Man the Hunted argues that primates, including the earliest members of the human family, have evolved as the prey of any number of predators, including wild cats and dogs, hyenas, snakes, crocodiles, and even birds. The authors’ studies of predators on monkeys and apes are supplemented here with the observations of naturalists in the field and revealing interpretations of the fossil record. Eyewitness accounts of the “man the hunted” drama being played out even now give vivid evidence of its prehistoric significance.
This provocative view of human evolution suggests that countless adaptations that have allowed our species to survive—from larger brains to speech—stem from a considerably more vulnerable position on the food chain than we might like to imagine. The myth of early humans as fearless hunters dominating the earth obscures our origins as just one of many species that had to be cautious, depend on other group members, communicate danger, and come to terms with being merely one cog in the complex cycle of life.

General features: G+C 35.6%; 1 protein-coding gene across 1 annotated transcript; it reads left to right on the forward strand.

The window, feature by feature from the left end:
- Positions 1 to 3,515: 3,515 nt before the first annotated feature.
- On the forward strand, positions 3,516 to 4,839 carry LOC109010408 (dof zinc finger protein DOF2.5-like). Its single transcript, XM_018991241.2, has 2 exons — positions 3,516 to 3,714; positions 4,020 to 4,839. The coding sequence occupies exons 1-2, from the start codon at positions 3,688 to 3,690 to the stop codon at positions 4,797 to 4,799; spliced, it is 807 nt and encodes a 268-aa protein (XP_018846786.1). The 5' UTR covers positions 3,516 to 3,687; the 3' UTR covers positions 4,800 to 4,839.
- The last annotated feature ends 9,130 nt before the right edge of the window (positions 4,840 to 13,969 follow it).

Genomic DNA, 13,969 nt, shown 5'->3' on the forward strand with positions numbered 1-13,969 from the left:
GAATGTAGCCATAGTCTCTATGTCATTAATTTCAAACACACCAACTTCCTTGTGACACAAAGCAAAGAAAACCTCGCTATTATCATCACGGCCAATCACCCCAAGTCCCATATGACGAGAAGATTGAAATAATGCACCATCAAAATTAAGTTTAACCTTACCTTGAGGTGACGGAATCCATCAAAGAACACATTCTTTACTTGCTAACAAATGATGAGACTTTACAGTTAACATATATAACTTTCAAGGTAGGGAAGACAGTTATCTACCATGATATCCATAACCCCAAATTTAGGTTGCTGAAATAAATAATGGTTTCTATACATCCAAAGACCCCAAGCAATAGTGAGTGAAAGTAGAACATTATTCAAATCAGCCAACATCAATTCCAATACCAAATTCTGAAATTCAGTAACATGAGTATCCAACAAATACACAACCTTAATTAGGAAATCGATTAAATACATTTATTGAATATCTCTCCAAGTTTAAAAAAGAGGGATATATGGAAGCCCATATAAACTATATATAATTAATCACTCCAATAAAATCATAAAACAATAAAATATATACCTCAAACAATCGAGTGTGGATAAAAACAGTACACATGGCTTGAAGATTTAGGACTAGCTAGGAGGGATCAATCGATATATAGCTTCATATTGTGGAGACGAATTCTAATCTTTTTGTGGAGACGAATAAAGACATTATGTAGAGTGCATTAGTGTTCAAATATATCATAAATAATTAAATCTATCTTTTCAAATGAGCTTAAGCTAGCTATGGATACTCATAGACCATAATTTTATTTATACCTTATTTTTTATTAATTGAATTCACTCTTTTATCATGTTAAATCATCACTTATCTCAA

The expanded edition includes a new chapter that describes the ever-increasing evidence of predation on humans and other primates and claims that the earliest humans were neither hunters nor even the accomplished scavengers that many authorities have claimed.
Foreword by Ian Tattersall
1. Just Another Item on the Menu 2. Debunking “Man the Hunter” 3. Who’s Eating Whom? 4. Lions and Tigers and Bears, Oh My! 5. Coursing Hyenas and Hungry Dogs 6. Missionary Position 7. Terror from the Sky 8. We Weren’t Just Waiting Around to be Eaten! 9. Gentle Savage or Bloodthirsty Brute? 10. Man the Hunted 11. The Final Word